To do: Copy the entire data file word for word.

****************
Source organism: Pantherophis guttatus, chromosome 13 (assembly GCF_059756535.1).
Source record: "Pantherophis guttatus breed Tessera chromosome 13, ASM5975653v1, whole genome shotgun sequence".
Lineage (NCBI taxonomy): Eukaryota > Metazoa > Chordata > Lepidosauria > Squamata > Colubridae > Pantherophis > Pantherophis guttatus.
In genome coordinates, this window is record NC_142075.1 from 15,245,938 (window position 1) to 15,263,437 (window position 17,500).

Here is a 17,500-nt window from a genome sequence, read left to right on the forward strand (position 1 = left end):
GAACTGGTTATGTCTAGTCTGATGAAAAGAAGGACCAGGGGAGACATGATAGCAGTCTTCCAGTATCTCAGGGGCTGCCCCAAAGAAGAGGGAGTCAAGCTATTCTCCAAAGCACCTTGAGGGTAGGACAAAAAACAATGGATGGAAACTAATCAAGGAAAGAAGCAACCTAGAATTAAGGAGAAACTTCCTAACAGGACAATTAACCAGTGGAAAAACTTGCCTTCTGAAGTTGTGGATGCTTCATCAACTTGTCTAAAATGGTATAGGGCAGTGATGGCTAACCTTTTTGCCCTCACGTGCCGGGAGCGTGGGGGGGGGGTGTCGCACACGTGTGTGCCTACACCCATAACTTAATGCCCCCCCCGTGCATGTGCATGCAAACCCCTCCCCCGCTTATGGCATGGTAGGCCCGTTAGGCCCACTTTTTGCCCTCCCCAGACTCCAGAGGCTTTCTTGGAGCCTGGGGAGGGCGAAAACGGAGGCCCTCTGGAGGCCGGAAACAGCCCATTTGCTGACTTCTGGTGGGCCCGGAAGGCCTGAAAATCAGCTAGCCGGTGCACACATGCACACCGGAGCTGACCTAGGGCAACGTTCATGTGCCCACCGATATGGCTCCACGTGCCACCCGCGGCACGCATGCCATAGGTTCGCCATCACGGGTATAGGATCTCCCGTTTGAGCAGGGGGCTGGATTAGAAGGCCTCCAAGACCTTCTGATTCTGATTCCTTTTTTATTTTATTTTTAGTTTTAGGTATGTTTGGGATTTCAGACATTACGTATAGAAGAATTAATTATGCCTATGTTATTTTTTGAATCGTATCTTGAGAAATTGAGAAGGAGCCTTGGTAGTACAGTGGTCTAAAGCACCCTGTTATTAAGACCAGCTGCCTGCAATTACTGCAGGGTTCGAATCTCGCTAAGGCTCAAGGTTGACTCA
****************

Source organism: Pantherophis guttatus, chromosome 13 (assembly GCF_059756535.1).
Source record: "Pantherophis guttatus breed Tessera chromosome 13, ASM5975653v1, whole genome shotgun sequence".
Lineage (NCBI taxonomy): Eukaryota > Metazoa > Chordata > Lepidosauria > Squamata > Colubridae > Pantherophis > Pantherophis guttatus.
In genome coordinates, this window is record NC_142075.1 from 15,245,938 (window position 1) to 15,263,437 (window position 17,500).

Here is a 17,500-nt window from a genome sequence, read left to right on the forward strand (position 1 = left end):
GAACTGGTTATGTCTAGTCTGATGAAAAGAAGGACCAGGGGAGACATGATAGCAGTCTTCCAGTATCTCAGGGGCTGCCCCAAAGAAGAGGGAGTCAAGCTATTCTCCAAAGCACCTTGAGGGTAGGACAAAAAACAATGGATGGAAACTAATCAAGGAAAGAAGCAACCTAGAATTAAGGAGAAACTTCCTAACAGGACAATTAACCAGTGGAAAAACTTGCCTTCTGAAGTTGTGGATGCTTCATCAACTTGTCTAAAATGGTATAGGGCAGTGATGGCTAACCTTTTTGCCCTCACGTGCCGGGAGCGTGGGGGGGGGGTGTCGCACACGTGTGTGCCTACACCCATAACTTAATGCCCCCCCCGTGCATGTGCATGCAAACCCCTCCCCCGCTTATGGCATGGTAGGCCCGTTAGGCCCACTTTTTGCCCTCCCCAGACTCCAGAGGCTTTCTTGGAGCCTGGGGAGGGCGAAAACGGAGGCCCTCTGGAGGCCGGAAACAGCCCATTTGCTGACTTCTGGTGGGCCCGGAAGGCCTGAAAATCAGCTAGCCGGTGCACACATGCACACCGGAGCTGACCTAGGGCAACGTTCATGTGCCCACCGATATGGCTCCACGTGCCACCCGCGGCACGCATGCCATAGGTTCGCCATCACGGGTATAGGATCTCCCGTTTGAGCAGGGGGCTGGATTAGAAGGCCTCCAAGACCTTCTGATTCTGATTCCTTTTTTATTTTATTTTTAGTTTTAGGTATGTTTGGGATTTCAGACATTACGTATAGAAGAATTAATTATGCCTATGTTATTTTTTGAATCGTATCTTGAGAAATTGAGAAGGAGCCTTGGTAGTACAGTGGTCTAAAGCACCCTGTTATTAAGACCAGCTGCCTGCAATTACTGCAGGGTTCGAATCTCGCTAAGGCTCAAGGTTGACTCA